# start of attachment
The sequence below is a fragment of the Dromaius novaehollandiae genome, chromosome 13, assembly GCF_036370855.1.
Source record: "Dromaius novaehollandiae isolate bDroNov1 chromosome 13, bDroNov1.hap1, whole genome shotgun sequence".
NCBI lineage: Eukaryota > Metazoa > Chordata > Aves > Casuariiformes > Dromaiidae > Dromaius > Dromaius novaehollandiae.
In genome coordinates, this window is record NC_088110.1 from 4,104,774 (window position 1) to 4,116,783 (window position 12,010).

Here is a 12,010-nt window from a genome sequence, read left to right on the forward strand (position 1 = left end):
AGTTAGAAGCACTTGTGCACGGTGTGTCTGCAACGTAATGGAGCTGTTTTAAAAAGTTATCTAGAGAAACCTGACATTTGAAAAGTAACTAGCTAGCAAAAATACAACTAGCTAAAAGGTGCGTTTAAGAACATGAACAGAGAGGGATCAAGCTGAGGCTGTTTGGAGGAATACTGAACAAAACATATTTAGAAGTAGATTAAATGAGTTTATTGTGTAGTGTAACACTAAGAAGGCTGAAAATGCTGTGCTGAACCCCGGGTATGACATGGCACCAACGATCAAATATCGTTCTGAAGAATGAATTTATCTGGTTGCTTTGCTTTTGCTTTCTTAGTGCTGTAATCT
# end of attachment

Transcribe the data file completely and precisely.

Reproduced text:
The sequence below is a fragment of the Dromaius novaehollandiae genome, chromosome 13, assembly GCF_036370855.1.
Source record: "Dromaius novaehollandiae isolate bDroNov1 chromosome 13, bDroNov1.hap1, whole genome shotgun sequence".
NCBI lineage: Eukaryota > Metazoa > Chordata > Aves > Casuariiformes > Dromaiidae > Dromaius > Dromaius novaehollandiae.
In genome coordinates, this window is record NC_088110.1 from 4,104,774 (window position 1) to 4,116,783 (window position 12,010).

Here is a 12,010-nt window from a genome sequence, read left to right on the forward strand (position 1 = left end):
AGTTAGAAGCACTTGTGCACGGTGTGTCTGCAACGTAATGGAGCTGTTTTAAAAAGTTATCTAGAGAAACCTGACATTTGAAAAGTAACTAGCTAGCAAAAATACAACTAGCTAAAAGGTGCGTTTAAGAACATGAACAGAGAGGGATCAAGCTGAGGCTGTTTGGAGGAATACTGAACAAAACATATTTAGAAGTAGATTAAATGAGTTTATTGTGTAGTGTAACACTAAGAAGGCTGAAAATGCTGTGCTGAACCCCGGGTATGACATGGCACCAACGATCAAATATCGTTCTGAAGAATGAATTTATCTGGTTGCTTTGCTTTTGCTTTCTTAGTGCTGTAATCT